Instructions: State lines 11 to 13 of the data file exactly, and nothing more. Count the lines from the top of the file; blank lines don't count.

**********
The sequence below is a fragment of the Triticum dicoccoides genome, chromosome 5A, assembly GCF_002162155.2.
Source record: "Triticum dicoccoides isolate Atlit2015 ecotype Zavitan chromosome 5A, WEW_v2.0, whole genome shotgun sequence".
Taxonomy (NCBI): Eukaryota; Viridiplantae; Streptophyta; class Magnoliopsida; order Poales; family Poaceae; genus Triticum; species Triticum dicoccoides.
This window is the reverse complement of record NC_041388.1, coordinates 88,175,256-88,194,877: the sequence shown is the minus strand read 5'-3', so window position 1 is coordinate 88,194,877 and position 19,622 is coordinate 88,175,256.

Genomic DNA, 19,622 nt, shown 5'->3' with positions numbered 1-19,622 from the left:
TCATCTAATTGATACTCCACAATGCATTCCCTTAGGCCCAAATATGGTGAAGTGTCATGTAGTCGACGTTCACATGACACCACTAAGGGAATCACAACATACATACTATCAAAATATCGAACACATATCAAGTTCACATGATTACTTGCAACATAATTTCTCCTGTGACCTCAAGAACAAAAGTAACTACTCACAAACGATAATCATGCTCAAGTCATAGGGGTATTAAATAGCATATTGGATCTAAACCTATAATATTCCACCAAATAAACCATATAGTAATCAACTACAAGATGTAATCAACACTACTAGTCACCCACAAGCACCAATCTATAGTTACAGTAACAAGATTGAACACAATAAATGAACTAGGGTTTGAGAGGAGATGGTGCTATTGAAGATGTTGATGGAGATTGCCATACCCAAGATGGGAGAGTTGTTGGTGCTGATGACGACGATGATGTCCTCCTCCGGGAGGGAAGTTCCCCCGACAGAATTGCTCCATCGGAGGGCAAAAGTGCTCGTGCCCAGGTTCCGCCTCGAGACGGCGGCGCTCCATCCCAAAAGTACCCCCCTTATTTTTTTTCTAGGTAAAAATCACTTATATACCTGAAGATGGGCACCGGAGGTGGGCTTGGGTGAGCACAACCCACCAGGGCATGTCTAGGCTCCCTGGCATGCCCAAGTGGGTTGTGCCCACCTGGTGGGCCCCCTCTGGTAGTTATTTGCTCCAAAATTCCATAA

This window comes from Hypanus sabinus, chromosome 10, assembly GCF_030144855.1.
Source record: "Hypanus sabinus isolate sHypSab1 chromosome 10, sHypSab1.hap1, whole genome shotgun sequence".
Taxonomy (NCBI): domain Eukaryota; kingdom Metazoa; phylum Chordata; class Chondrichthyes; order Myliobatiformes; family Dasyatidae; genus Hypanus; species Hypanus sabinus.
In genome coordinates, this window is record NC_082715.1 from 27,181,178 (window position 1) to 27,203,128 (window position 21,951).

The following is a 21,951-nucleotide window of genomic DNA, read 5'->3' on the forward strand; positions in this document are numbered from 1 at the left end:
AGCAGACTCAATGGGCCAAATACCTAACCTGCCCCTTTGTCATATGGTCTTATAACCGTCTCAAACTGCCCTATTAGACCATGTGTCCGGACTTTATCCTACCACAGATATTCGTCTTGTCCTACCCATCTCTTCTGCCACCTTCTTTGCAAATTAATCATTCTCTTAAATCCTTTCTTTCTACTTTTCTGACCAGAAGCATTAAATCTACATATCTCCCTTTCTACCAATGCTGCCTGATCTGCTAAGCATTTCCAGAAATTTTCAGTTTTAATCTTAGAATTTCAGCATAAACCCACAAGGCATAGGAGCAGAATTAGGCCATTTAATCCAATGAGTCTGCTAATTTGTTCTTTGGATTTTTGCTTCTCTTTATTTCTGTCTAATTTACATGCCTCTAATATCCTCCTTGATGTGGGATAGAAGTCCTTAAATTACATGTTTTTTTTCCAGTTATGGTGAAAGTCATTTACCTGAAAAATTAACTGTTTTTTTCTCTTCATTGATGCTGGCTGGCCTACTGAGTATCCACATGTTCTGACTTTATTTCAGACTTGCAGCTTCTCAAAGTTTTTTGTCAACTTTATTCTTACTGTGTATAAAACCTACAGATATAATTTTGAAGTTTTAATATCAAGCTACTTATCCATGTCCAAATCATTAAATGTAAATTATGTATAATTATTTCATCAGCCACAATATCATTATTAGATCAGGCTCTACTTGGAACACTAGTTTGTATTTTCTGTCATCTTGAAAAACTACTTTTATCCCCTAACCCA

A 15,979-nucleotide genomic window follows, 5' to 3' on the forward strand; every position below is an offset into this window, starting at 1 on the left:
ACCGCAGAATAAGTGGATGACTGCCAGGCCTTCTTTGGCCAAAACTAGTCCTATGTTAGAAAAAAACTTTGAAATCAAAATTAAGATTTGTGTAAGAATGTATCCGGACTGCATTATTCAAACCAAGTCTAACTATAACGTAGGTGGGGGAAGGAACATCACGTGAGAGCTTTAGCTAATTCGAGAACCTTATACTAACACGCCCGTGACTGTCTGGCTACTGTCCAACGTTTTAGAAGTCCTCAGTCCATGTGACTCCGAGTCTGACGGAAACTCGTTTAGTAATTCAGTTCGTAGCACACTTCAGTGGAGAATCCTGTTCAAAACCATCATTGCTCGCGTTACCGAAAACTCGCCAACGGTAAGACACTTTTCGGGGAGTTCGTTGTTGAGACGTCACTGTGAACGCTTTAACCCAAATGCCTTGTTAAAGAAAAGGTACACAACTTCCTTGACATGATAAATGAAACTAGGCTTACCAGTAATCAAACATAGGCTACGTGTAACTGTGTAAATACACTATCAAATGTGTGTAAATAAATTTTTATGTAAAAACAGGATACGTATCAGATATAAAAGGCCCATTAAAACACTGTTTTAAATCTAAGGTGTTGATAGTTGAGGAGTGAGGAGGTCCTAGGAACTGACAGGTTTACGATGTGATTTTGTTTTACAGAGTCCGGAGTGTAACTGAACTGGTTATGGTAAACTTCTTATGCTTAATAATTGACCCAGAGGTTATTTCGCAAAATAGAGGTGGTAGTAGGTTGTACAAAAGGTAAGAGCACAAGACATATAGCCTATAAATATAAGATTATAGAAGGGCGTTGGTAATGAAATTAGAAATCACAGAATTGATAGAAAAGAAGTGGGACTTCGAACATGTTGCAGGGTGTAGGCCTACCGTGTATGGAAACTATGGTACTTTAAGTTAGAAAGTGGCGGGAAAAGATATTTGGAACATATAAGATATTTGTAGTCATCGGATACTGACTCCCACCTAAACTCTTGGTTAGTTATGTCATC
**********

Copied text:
The following is a 21,951-nucleotide window of genomic DNA, read 5'->3' on the forward strand; positions in this document are numbered from 1 at the left end:
AGCAGACTCAATGGGCCAAATACCTAACCTGCCCCTTTGTCATATGGTCTTATAACCGTCTCAAACTGCCCTATTAGACCATGTGTCCGGACTTTATCCTACCACAGATATTCGTCTTGTCCTACCCATCTCTTCTGCCACCTTCTTTGCAAATTAATCATTCTCTTAAATCCTTTCTTTCTACTTTTCTGACCAGAAGCATTAAATCTACATATCTCCCTTTCTACCAATGCTGCCTGATCTGCTAAGCATTTCCAGAAATTTTCAGTTTTAATCTTAGAATTTCAGCATAAACCCACAAGGCATAGGAGCAGAATTAGGCCATTTAATCCAATGAGTCTGCTAATTTGTTCTTTGGATTTTTGCTTCTCTTTATTTCTGTCTAATTTACATGCCTCTAATATCCTCCTTGATGTGGGATAGAAGTCCTTAAATTACATGTTTTTTTTCCAGTTATGGTGAAAGTCATTTACCTGAAAAATTAACTGTTTTTTTCTCTTCATTGATGCTGGCTGGCCTACTGAGTATCCACATGTTCTGACTTTATTTCAGACTTGCAGCTTCTCAAAGTTTTTTGTCAACTTTATTCTTACTGTGTATAAAACCTACAGATATAATTTTGAAGTTTTAATATCAAGCTACTTATCCATGTCCAAATCATTAAATGTAAATTATGTATAATTATTTCATCAGCCACAATATCATTATTAGATCAGGCTCTACTTGGAACACTAGTTTGTATTTTCTGTCATCTTGAAAAACTACTTTTATCCCCTAACCCA

A 15,979-nucleotide genomic window follows, 5' to 3' on the forward strand; every position below is an offset into this window, starting at 1 on the left: